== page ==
Mitchel also is remembered for ordering a failed raid on a Confederate train in Georgia that inspired a 1926 silent film starring Buster Keaton called "The General" and the 1956 Disney film "The Great Locomotive Chase." And, like Wright, Mitchel had a long-gone earthen fort on Dixie Highway named after him. That name stuck when Fort Mitchell incorporated in 1910.
Mitchel was born in Union County, Kentucky, but grew up and attended school in Lebanon, Ohio, where his family moved following the death of his father. His focus was on Greek, Latin and mathematics. Mitchel's first, or "plebe," year roommate at the United States Military Academy was Robert E. Lee. Mitchel graduated 15th in his class in 1829, worked at West Point as an assistant professor, then moved to Cincinnati, where he passed the bar examination and became a lawyer.
His forte, however, was talking and teaching. He married Louisa Clark Trask in 1831 and joined the faculty at Cincinnati College in 1836 to teach math, philosophy and astronomy. In addition, he served as chief engineer of the first Cincinnati-based railroad, the Little Miami, and plotted its line north to Springfield. He traveled far and wide to lecture about astronomy as well.
In 1861, when Mitchel was 51 years old, President Abraham Lincoln appointed him brigadier general in charge of volunteers and the fortification of Northern Kentucky in defense of Cincinnati. The train raid he ordered resulted in the capture in Chatanooga and execution in Atlanta of Mitchel's co-conspirator, espionage agent James J. Andrews. Mitchel's biggest military success was to seize Huntsville, Alabama, without a shot being fired.
Mitchel, whom the Cincinnati Observatory's website describes as the "Carl Sagan of the 1880s," died of yellow fever at age 52 in Beaufort, South Carolina, and was buried in Brooklyn's Green-Wood Cemetery.
George Henry Thomas (1816-1870)
Thomas is by far the most famous of the three generals, having served a short tier below Grant, Sherman and Sheridan. Not bad for a man who was born in Virginia, gave up his family ties and fought for the Union well enough to earn the nicknames "Rock of Chicamauga," "Hammer of Nashville" and "Pap Thomas."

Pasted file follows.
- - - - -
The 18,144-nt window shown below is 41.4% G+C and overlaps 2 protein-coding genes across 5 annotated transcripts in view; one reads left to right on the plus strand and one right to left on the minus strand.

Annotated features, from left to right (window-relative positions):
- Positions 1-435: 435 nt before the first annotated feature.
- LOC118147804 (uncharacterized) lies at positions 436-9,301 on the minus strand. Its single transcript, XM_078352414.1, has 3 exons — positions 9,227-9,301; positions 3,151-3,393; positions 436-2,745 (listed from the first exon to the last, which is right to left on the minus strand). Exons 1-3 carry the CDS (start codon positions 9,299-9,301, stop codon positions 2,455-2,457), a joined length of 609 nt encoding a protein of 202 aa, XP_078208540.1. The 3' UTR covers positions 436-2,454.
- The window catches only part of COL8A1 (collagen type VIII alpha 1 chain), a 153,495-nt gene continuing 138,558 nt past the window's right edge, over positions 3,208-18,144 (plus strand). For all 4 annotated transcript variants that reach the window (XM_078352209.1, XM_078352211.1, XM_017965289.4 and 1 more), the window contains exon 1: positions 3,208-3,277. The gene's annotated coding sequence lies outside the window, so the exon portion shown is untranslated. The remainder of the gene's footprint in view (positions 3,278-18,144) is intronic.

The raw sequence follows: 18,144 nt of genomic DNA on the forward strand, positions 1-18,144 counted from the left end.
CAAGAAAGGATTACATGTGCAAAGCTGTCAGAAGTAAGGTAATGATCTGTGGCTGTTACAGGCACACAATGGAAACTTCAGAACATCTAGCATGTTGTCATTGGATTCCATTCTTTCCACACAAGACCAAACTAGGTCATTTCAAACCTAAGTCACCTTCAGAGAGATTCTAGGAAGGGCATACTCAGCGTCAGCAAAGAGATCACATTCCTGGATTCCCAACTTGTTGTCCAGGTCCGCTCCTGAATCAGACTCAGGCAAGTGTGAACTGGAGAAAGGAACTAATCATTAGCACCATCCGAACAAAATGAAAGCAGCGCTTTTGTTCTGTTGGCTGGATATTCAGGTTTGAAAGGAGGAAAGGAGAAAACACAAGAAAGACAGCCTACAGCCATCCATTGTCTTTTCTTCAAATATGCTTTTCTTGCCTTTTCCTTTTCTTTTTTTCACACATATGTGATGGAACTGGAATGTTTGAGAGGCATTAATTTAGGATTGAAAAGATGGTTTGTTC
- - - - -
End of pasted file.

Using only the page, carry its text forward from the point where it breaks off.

Did Thomas ever pass through the Campbell County town that bears his name? It's probable, but his name is the biggest mark he left behind.
Thomas was born in Southampton County, Virginia. He was 13 when his father died in a farming accident and 15 when his family fled their home in the wake of the Nat Turner revolt. West Point snagged him in 1836, and he roomed with William Tecumseh Sherman as a first-year “plebe.” His early military assignments included the Seminole War (1841-1842) in Florida and the Mexican War (1847).
Thomas' specialties were teaching artillery and cavalry, which he did at West Point in the early 1850s, a time during which he married Frances Kellogg. While serving with Robert E. Lee in Texas in 1860, he was hit by a Comanche arrow and took a 12-month leave of absence on the East Coast. Then war broke out, and he faced a fateful decision: which side to take in the war. His Southern sisters avowed to disown him if he turned Yankee. Surely, the North was glad he did.
Thomas' positive impact on the Union cause was swift, and his rise through the ranks to brigadier general in August 1861 was meteoric. He led volunteer troops to their first victory in Kentucky at Mill Springs and went on to command under former classmate and fellow Seminole and Mexican wars veteran Gen. Don Carlos Buell in numerous victories, including the pivotal Battle of Perryville, Kentucky, in September 1861.
Later, Thomas had Sherman's back during the fearless general’s incendiary sweep through the South, defending Nashville, Tennessee, from a Confederate attack in December 1864 that could have bolstered the rebels' hopes of rebounding. For his courage and success, Thomas received a formal citation of thanks from Congress.
After he helped preserve the Union, Thomas commanded several military districts, including San Francisco, where he died of a stroke at age 53. He is buried at Oakwood Cemetery in his wife's hometown of Troy, New York. Visitors to Washington can visit an equestrian statue of Thomas at a circle in the northwest quadrant of the city where Vermont and Massachusetts avenues intersect with 14th and M streets.